I've recently moved in to a new home. For a while the shower was draining really slow, as there was no access to the pipework (it's all tiled in), I ended up ripping the shower tray out in order to see what the problem was. The trap was badly clogged up with hair and other gunk, I cleaned it out and presumed that would sort the problem.

I put the base back in and ran water through it to test, but the problem still remains, it takes around a minute to drain a litre of water. I read that it may be because of a lack of fall on the pipe, so I raised the pipe dramatically, but it made absolutely no difference.

If I disconnect the trap, and run water through it from the tap, it's absolutely fine (it never fills, just runs straight out), similarly, if I pour water directly in to the waste pipe it drains away so quickly that I can't even see it filling up.

I'm a complete novice and have absolutely no idea what the problem could be. Any help would be greatly appreciated.

  • 4
    Sounds like a venting issue. Since you have it torn up, can you see where the vent is? Local code can vary, and the distance will depend on pipe size, but IIRC for 2" pipe the vent must connected be within 5' of the trap.
    – gregmac
    Nov 19, 2014 at 18:55
  • 1
    There could also be a clog downstream of the trap.
    – Steven
    Nov 19, 2014 at 20:14
  • @gregmac I think you're right. The waste pipe runs for a couple of metres and then disappears under the tiled floor, and I believe is connected to the bath's drainage (which is at least another 2 metres away). Problem is the bath is all tiled in as well with no access, so it's going to be a nightmare to get to it :(
    – user28131
    Nov 20, 2014 at 10:27
  • 1
    5' is 2m, so even if there is a vent, it's still too far away (assuming the drain pipe is 2" .. you didn't say). This unfortunately means whoever did your plumbing didn't know what they were doing, so this may just be the start of problems. What to do next depends on the bathroom layout, and if you can find and access a vent stack. Your local codes may also allow use of an AAV (air admittance valve, aka 'cheater vent'), but layout will also dictate if that's even possible. Post some pictures and/or drawings of the layout (with dimensions relevant to plumbing) and someone might be able to help.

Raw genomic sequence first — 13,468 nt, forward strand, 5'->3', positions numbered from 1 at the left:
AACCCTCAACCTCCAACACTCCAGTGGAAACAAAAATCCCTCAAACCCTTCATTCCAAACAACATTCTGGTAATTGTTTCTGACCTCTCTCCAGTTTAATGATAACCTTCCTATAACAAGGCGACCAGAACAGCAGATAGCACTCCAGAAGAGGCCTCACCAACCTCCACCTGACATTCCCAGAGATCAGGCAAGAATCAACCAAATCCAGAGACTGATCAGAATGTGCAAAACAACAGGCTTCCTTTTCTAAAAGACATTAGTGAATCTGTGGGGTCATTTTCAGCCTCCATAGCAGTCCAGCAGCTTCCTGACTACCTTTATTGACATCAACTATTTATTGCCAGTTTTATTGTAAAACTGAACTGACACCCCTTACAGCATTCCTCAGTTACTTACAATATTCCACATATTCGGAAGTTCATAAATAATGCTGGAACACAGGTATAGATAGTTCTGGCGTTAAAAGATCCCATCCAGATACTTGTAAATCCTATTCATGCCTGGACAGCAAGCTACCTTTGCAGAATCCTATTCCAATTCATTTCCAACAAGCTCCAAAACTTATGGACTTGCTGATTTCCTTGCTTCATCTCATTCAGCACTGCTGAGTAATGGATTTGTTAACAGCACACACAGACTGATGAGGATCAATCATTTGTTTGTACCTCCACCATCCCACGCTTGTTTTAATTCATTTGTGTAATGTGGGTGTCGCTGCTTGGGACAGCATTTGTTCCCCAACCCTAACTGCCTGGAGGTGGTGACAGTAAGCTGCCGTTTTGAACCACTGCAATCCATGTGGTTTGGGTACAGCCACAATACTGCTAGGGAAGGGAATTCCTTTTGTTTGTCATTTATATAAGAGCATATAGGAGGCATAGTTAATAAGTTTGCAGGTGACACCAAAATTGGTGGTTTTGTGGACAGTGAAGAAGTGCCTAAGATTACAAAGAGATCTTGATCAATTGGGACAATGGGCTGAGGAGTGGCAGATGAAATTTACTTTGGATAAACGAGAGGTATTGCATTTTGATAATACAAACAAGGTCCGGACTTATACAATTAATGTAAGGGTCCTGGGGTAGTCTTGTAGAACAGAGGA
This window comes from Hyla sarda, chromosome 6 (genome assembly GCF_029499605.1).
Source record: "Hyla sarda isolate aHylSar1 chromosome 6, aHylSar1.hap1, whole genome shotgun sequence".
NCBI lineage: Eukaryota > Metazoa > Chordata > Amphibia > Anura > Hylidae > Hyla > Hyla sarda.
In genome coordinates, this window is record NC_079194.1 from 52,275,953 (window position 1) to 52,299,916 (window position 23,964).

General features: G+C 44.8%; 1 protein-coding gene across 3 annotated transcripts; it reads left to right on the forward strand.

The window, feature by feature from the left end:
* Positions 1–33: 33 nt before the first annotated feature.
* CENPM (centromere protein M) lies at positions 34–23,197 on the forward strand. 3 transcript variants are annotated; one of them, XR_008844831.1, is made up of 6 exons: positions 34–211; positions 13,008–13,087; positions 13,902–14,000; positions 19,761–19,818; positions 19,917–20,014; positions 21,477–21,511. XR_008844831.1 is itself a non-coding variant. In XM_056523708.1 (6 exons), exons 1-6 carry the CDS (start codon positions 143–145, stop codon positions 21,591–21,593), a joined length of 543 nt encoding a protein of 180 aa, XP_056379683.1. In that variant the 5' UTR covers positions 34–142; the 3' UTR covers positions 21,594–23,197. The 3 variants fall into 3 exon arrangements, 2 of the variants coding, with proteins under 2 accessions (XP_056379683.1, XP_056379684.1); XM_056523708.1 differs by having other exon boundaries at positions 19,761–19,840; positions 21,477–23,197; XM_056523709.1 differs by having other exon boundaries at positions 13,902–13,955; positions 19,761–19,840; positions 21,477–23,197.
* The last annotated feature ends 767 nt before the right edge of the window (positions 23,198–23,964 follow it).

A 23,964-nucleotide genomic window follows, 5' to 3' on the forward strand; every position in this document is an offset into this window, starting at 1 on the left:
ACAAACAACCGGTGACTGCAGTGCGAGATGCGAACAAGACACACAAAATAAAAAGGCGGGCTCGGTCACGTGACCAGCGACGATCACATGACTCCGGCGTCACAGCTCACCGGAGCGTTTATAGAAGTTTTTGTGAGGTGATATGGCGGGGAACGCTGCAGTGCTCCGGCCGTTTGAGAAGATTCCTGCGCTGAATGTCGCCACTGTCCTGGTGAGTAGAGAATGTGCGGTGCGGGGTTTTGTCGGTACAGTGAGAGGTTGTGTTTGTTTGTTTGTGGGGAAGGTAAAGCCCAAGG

– gregmac
    Nov 20, 2014 at 15:42
  • Just to clarify vent distances. Codes are all different, where I'm from (Canada), the maximum length of a trap arm (the distance between the trap and the vent pipe) is determined by the slope on the trap arm, in that: the total fall of the trap arm cannot be greater than its inside diameter. The slope on 2" pipe is 1/50 so the maximum distance is 2.4m or 7' 10-1/2".
    – pdd
    Jul 19, 2015 at 4:52

2 Answers 2


The next step is to snake the drain with a plumbing snake:

A plumbing snake

Or to call a plumber.

  • 1
    or to re-vent the drain
    – Skaperen
    May 20, 2015 at 11:12

I mostly agree with gregmac. Though, the shower may be tied-in with the sink & using the sink trap. This isn't legal nor common, but would really be the only cause for your situation.

Just like you discovered with your test pouring, the pipe drains wonderfully without the shower trap. This is because the pipe isn't full, as it isn't with running a shower & the pipe will & does vent itself more than fine.

If this were a tub filling the drain line as it empties then & only then does venting play a or any role. So, check your plumbing...preferably from the ceiling below rather than ripping up the floor.

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